A Brief History of the Python Programming Language
As is the case with all tools of the information age, Python took many years to develop and improve. Let’s take some time to summarize the History of Python infographic below. (Click to view a larger version)
Guido van Rossum formally released the Python language in 1991. In the time since, it has become one of the most popular in the world, primarily because it is open source, relatively easy to use, and quite flexible.
Before Python became the program we know it as today, van Rossum worked at the Centrum Wiskunde & Informatica, where his primary responsibility was developing a language called ABC. Van Rossum’s credits ABC and the work of his colleagues as having been instrumental in his ultimate vision for Python. In developing the Python language, Van Rossum kept ABC’s overall syntax but made early improvements to some of ABC’s persistent issues.
Surprisingly, Python’s name didn’t come from a snake; it was named after Van Rossum’s favorite TV show: Monty Python.
Since its initial release, Python has continued its epic journey forward. Version 2.0 was released in the year 2000 by the Python Software Foundation. Though its improvements were heavily focused on Python’s shift to community development, this release also introduced Unicode implementation, garbage collection of cycles, list comprehensions, and augmented assignment operators. All the remaining releases leading up to Python 3 were created by the Python Software Foundation.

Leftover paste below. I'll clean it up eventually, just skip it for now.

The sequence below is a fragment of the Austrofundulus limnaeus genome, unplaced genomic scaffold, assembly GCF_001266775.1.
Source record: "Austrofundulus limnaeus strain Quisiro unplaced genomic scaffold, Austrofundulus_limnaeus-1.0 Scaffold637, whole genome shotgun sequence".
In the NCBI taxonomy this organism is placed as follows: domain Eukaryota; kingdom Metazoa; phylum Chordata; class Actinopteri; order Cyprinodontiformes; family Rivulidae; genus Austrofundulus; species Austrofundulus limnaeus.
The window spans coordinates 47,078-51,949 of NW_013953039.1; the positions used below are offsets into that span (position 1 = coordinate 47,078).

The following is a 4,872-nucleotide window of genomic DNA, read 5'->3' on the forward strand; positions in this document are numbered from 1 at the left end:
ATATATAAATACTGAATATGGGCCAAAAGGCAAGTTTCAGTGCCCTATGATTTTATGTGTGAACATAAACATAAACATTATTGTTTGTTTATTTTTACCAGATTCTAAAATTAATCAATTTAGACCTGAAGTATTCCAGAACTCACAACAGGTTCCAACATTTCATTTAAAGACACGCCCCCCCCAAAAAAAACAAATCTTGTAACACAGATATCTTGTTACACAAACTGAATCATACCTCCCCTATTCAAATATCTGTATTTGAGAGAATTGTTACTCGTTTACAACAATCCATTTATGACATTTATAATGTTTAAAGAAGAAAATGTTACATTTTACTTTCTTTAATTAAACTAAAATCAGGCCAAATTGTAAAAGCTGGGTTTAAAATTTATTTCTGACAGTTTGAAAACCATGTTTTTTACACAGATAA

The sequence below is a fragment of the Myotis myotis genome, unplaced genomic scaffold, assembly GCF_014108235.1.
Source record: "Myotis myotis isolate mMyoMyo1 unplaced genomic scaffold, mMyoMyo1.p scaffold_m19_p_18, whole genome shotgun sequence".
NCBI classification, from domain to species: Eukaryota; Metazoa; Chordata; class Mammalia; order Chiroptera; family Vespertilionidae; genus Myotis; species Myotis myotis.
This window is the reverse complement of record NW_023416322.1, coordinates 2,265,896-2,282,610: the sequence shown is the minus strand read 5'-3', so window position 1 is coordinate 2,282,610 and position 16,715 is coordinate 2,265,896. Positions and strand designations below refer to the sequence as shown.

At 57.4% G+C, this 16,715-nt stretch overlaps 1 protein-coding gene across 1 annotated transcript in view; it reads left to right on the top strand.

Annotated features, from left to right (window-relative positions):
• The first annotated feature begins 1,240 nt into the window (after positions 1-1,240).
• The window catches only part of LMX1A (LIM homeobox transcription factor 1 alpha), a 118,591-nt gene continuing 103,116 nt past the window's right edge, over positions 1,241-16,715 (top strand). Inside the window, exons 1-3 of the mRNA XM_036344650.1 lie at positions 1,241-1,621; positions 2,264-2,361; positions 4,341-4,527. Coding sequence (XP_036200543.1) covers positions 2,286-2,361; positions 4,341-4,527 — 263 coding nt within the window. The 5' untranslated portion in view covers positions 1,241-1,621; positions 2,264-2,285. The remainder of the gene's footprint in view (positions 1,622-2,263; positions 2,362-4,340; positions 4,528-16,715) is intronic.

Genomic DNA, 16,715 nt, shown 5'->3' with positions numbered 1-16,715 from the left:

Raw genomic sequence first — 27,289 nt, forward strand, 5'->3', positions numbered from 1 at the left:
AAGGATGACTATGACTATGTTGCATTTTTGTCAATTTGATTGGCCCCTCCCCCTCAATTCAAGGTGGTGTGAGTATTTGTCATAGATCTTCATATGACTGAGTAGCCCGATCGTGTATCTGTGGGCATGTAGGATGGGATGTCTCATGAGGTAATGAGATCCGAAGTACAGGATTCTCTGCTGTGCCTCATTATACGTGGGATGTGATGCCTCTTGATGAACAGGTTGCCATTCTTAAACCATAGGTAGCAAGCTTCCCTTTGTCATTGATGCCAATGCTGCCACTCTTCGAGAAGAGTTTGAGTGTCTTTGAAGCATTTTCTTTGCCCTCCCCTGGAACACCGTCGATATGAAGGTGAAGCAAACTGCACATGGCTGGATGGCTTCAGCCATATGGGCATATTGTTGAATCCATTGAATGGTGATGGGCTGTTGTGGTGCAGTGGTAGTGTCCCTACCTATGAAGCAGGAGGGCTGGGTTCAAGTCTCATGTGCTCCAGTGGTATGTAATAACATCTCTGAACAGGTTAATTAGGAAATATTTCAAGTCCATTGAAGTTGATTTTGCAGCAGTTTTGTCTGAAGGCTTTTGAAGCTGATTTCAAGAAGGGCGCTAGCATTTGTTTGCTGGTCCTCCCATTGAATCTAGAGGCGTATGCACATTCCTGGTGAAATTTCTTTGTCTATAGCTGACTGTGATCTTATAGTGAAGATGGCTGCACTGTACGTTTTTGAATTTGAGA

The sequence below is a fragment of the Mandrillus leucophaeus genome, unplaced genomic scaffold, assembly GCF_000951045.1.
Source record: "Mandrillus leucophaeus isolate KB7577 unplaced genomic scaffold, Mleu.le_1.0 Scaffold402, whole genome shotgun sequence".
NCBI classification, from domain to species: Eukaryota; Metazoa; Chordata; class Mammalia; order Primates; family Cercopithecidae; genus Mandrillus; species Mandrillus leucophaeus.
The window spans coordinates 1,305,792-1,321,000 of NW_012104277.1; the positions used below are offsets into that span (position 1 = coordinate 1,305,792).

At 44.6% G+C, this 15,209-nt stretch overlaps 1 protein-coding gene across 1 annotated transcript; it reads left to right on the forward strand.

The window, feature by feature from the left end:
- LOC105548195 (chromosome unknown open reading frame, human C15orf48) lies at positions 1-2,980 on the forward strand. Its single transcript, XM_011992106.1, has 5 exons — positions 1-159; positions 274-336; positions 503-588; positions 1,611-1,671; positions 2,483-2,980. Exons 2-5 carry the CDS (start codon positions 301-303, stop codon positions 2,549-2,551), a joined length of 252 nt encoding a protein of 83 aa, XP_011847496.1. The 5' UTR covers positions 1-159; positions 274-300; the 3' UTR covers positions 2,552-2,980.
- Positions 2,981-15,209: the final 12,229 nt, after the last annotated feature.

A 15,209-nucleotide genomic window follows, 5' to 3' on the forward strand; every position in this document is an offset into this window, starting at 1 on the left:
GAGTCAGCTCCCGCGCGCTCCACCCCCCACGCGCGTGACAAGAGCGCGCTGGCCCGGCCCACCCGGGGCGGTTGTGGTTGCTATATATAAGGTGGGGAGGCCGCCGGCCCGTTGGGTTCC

The next Python release 3.0 came in 2008. The main focus of this release was fixing some fundamental design flaws. In the time since, many feature improvements have been made, slowly and steadily. In the newest version, Python 3.8, developers were excited to learn about new features like assignment expression and simpler debugging tools. Compared to earlier versions, Python 3 makes it easy to develop high quality software.
The Python language’s wide range of applicability has made it popular with some of the largest companies in the world, and the simplicity and openness of its code has made it one of the most popular coding languages for the better part of 30 years.
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